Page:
ANNE JOHNSTON Oppenheimer 75 and Edward; a 
daughter, Julio Siesel, November 5, 1988. 

MELISSA RHODES McCue '77 and Thomas; a daughter, 
Molly Rhodes, August 10, 1988. 

MARY EROS Barnes '78 and David; a daughter, Mar- 
garet Belle, January 7, 1989. 

MARY AGNEW Brackin '79 and Ken; a son, John War- 
ren, February 14, 1989. 

EILEEN ANDERSON Stephens 79 and Mark; a son, 
Jacob Alexander Hunter, July 9, 1989. 

KIMBERLEE LAMBE Masich '79 and Anthony; a son, 
Thomas Kent, November 30, 1988. 

ANN BROCKMAN "BOCKY" STEPHENS Talbott 79 

and Frank; a son, Matthew McKinnon, August 26, 1988. 

DOROTHY (DEE DEE) DRAKE Whitaker 79 and Duff; a 
daughter, Courtney Clark, March 15, 1989. 



JULIE WHITMORE Scherrer '79 and Kevin; a daughter, 
Casey Anne, April 20, 1989. 

SUSAN KATHERINE HARRIS Witt 79 and Calvin; a 
daughter, Katherine Ann, February 15, 1988. 

ANN GREGORY Colligan '80 and Russell; a daughter, 
Emily Ann, February 26, 1989. 

VICTORIA GOODWIN Hardy 80 and Walker; a 
daughter, Mary Katherine, January 3, 1988. 

CATHERINE MOREY Nee '81 and Gerard; o daughter, 
Megan Elizabeth, September 16, 1988. 

MARGARET WREN Farrar '81 and Syd; a son, William 
Galloway Wren, May 1, 1988. 

CAROL M. Mongan '81 and John; a daughter, Elizabeth 
Jonsen, September 7, 1988. 

KATHRYN GRAVELY Melo '81 and Michael; a daugh- 
ter, Katelyn Elizabeth, July 1988. 

SALLY BLAIR Harrison '82 and Ted; a son, Edward 
Hamilton. 

JEANNINE LOCHER Hester 82 and Frank; a son, 
Charles Jennings, November 8, 1988. 

DAPHNE ANDREWS Stickley '82 and Mervin; a daugh- 
ter, Sarah Elizabeth, November 15, 1988. 

SARA PENDLETON Tartala '82 and John; a daughter, 
Katherine Crane, November 23, 1988. 

BETH SLUSSER Hall '83 and Gregory; a son. Nelson 
Claiborne, May 9, 1989. 

JANE LATCHUM Jacobsen '83 and William; a son, 
"Joke," March 18, 1989. 

SALLY HUBBARD Jesensky 83 and Michael; a son, 
Joshua Martin, May 5, 1989. 

BARBARA PRICE Riley '83 and Jeff; a son, Trevor Allen,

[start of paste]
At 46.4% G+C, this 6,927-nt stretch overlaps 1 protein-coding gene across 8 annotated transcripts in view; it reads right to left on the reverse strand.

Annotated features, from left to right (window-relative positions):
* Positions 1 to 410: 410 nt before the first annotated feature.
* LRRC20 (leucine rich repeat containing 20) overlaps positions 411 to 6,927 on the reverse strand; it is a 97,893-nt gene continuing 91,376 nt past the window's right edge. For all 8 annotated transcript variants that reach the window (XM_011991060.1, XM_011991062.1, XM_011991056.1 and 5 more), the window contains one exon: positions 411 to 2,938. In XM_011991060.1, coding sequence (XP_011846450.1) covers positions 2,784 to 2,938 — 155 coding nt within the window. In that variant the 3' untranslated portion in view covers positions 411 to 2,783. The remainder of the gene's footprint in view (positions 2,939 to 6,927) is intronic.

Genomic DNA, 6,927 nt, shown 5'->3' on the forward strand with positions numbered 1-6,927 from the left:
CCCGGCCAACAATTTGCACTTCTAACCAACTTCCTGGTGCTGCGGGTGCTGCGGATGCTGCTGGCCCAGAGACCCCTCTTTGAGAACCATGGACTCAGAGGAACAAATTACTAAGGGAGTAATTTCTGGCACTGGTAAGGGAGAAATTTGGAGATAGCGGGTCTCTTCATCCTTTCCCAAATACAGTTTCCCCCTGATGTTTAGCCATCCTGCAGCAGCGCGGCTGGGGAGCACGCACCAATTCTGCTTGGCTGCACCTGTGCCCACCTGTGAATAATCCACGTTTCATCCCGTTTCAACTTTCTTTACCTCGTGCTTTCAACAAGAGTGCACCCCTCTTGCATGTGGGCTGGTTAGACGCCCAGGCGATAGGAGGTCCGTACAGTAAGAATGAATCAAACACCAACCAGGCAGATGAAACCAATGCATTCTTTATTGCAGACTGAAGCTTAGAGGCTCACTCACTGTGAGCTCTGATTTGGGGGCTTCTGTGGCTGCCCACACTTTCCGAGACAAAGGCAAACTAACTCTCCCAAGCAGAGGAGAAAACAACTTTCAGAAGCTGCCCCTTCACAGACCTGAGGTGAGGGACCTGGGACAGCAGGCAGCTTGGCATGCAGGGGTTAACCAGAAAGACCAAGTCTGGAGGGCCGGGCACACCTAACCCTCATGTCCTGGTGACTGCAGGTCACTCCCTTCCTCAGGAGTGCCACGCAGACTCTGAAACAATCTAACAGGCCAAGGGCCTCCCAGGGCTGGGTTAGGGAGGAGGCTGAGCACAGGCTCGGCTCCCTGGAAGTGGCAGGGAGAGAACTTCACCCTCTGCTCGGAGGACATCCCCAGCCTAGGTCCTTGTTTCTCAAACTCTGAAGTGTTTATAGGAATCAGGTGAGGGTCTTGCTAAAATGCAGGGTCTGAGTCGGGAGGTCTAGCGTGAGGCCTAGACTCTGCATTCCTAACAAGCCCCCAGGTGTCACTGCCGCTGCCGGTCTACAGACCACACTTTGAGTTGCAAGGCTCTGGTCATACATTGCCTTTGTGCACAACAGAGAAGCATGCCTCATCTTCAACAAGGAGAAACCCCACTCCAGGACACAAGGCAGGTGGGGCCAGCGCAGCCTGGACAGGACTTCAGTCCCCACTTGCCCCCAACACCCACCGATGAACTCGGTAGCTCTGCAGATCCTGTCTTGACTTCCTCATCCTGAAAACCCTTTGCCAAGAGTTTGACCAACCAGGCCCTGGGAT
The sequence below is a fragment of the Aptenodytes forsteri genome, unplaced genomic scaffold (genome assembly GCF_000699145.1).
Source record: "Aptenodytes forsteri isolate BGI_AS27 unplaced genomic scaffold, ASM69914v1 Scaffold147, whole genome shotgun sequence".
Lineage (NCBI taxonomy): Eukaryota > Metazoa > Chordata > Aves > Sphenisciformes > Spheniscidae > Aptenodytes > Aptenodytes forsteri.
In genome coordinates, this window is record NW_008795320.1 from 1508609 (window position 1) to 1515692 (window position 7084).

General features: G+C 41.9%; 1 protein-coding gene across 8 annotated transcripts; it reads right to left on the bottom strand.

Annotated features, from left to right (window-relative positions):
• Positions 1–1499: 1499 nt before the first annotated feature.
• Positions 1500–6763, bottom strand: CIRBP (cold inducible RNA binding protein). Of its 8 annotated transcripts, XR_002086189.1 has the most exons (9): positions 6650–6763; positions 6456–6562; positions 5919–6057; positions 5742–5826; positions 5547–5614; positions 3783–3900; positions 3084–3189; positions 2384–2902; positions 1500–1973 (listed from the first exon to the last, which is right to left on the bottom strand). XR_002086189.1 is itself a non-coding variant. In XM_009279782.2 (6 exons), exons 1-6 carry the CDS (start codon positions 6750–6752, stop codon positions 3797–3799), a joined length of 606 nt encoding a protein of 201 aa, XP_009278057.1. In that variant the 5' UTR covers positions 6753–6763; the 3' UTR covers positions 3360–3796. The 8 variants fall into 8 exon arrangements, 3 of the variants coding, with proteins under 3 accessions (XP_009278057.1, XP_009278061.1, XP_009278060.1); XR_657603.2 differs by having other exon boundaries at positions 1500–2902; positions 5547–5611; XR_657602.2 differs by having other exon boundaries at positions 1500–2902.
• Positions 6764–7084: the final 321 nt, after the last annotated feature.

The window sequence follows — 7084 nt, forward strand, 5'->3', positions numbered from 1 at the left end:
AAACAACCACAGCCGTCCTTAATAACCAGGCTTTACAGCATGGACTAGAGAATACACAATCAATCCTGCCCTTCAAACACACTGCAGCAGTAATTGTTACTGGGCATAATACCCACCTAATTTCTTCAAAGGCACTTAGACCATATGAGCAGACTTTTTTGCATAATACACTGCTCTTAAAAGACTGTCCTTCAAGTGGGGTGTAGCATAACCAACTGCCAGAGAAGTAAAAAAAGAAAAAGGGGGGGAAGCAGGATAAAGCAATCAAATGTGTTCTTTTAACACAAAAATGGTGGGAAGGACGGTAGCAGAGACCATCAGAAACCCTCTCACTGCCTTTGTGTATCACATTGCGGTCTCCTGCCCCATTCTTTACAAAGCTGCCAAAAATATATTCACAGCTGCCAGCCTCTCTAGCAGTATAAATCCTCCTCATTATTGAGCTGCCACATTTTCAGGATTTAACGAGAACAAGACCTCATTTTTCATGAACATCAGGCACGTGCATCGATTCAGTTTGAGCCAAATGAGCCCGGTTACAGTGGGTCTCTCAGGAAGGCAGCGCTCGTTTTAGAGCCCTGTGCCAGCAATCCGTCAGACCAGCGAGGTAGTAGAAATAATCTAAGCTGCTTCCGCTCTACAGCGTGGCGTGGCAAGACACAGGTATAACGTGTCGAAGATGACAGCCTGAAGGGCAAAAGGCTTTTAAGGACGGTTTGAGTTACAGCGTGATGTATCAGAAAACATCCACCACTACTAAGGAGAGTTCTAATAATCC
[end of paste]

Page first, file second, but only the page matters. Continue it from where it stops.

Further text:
January 12, 1988. 

KERRI GLENN Byrne '84 and Timothy; a daughter, Jes- 
sica Nicole, January 30, 1989. Their son, Timothy John, Jr., 
was born February 6, 1987. 

BETH DURHAM Teachey '84 and William; a daughter, 
Sarah Elizabeth, April 13, 1989. 

SALLY MOORE Williams '84 and Joseph; a daughter,! 
Sarah Lynn, March 15, 1989. 

KELLY PHELPS Winstead '84 and Mark; a daughter,. 
Mary Katherine, July 8, 1987. 

KIMERLY SMITH Wirt '84 and David; a daughter, Caro- 
line Grace, May 26, 1988. 

PATTIE NORTON Gunter '85 and David; a daughter, 
Madeleine, May 27, 1989. 

ELIZABETH DICKERSON Franklin 85 and John; a son,| 
David Crawford, August 16, 1988. 



VIARRIAGES 

)EBORAH VERDIER 73 to Robert Charles Smith, Sr., 
)ecember 16, 1988. 

:HERYL HARGETT ll to Mark Johnson, August 27, 1 988. 

AARY BETH BALDWIN 78 to William Michael Johnson, 
/\ay20, 1989. 

lAARY WARREN 79 to Edward Robert Jelinek, July 15, 
989. 

iEBECCA MINER 79 to David S. Carmichoel, May 13, 



.AURIE CONSTANCE FELVEY 80 to James Arthur 
i^dams, Jr., May 6, 1989. 

.ISA CONDREY '83 to Joseph Richard Ward, Jr., April 1 5, 
989. 

.ISA ANN KELLY '83 to Ronald L. Parker, August 26, 



:AR0LINE p. LIVINGSTON '83 to Patrick Harold Gray- 
ion III, August 12, 1989.